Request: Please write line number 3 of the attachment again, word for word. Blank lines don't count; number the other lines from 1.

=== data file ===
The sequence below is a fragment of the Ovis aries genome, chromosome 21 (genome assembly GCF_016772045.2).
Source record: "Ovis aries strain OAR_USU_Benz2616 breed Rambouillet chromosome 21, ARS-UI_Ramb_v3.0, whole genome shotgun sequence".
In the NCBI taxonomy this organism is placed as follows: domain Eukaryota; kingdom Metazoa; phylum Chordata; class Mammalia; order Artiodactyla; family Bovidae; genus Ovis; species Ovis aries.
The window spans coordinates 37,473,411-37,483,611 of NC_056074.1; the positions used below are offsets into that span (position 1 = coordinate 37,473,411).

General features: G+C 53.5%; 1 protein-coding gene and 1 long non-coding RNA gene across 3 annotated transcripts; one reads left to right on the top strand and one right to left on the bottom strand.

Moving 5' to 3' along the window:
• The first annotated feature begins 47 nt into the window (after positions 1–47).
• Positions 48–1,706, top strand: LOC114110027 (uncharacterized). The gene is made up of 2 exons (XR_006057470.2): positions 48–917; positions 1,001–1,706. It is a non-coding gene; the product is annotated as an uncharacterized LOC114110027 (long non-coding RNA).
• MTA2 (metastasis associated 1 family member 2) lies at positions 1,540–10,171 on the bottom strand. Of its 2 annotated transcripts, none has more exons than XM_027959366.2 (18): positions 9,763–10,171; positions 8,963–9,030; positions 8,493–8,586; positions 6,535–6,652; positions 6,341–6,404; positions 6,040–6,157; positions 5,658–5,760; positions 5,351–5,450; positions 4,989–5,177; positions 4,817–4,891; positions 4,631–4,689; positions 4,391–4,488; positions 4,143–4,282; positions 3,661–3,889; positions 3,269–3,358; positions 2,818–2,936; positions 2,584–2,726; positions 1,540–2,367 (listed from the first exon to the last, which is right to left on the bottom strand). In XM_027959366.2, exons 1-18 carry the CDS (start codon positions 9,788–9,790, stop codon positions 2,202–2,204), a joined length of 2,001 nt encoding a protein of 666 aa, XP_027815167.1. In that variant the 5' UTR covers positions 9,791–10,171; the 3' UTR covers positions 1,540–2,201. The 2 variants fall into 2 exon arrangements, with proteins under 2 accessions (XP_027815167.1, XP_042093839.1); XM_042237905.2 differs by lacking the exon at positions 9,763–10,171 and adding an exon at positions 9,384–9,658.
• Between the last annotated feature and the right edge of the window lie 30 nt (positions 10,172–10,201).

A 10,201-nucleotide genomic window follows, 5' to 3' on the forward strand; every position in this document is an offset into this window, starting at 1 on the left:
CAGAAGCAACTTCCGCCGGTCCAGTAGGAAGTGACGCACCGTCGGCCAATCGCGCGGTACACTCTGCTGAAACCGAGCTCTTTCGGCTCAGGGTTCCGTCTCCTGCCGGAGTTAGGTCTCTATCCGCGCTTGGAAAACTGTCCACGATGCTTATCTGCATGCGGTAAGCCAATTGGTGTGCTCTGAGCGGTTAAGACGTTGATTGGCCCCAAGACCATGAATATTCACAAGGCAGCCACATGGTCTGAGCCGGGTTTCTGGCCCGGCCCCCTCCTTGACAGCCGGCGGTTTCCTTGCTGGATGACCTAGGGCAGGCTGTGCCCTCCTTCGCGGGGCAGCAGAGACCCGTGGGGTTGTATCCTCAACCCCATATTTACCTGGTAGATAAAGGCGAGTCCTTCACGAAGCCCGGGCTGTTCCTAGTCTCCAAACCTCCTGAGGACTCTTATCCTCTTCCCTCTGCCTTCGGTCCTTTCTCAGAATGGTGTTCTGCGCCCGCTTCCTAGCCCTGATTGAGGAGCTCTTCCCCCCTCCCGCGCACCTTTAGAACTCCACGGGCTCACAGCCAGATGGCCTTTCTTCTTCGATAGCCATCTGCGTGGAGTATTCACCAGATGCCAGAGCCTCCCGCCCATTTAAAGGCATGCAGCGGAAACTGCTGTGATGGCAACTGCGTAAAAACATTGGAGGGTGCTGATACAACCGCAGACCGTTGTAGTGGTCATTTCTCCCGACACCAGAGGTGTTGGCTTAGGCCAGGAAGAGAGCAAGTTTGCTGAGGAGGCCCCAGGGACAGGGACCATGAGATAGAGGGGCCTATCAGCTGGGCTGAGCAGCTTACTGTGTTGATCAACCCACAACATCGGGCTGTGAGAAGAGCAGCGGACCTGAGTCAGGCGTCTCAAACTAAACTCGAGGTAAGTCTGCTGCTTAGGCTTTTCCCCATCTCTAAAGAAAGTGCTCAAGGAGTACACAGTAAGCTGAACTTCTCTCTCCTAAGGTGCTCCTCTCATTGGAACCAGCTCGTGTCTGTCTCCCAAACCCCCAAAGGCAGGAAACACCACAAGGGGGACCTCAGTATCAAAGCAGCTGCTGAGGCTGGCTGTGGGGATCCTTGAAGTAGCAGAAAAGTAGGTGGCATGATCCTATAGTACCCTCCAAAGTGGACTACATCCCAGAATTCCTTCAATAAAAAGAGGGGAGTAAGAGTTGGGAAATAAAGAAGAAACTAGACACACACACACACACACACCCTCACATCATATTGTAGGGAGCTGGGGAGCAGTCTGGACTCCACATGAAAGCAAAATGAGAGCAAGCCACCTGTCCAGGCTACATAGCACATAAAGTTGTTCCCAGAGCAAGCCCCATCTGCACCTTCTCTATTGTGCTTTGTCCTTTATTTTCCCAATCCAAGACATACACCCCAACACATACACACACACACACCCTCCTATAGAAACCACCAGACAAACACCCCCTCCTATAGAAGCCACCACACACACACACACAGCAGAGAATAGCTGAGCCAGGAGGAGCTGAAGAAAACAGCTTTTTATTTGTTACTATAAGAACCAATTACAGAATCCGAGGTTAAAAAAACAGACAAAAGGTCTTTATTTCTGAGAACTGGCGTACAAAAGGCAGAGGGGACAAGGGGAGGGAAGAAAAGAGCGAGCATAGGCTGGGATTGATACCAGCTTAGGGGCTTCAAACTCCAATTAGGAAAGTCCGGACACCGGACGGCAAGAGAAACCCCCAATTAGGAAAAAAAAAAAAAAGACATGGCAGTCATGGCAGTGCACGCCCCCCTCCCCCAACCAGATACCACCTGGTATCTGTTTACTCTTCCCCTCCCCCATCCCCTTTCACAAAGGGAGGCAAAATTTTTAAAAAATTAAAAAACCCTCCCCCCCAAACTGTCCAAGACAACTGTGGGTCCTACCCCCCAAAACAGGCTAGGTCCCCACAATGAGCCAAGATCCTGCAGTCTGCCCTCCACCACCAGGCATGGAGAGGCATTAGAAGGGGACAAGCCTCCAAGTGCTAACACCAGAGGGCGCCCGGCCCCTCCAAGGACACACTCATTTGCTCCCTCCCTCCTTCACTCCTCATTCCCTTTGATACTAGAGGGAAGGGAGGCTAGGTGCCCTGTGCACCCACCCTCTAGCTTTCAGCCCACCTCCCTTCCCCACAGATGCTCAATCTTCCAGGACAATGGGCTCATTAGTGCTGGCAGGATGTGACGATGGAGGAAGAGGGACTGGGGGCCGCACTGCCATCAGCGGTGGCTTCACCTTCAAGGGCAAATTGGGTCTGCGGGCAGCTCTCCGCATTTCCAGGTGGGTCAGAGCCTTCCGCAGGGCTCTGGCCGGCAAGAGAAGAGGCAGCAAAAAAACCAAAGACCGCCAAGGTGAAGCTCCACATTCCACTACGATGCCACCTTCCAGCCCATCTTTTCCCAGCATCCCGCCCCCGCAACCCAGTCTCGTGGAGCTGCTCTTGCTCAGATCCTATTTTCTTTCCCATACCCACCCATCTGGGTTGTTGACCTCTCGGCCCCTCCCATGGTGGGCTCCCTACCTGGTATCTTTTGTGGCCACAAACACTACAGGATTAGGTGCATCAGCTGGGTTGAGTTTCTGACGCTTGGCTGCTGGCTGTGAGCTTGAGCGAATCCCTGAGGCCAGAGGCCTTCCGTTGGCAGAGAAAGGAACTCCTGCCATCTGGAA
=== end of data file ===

In the NCBI taxonomy this organism is placed as follows: domain Eukaryota; kingdom Metazoa; phylum Chordata; class Mammalia; order Artiodactyla; family Bovidae; genus Ovis; species Ovis aries.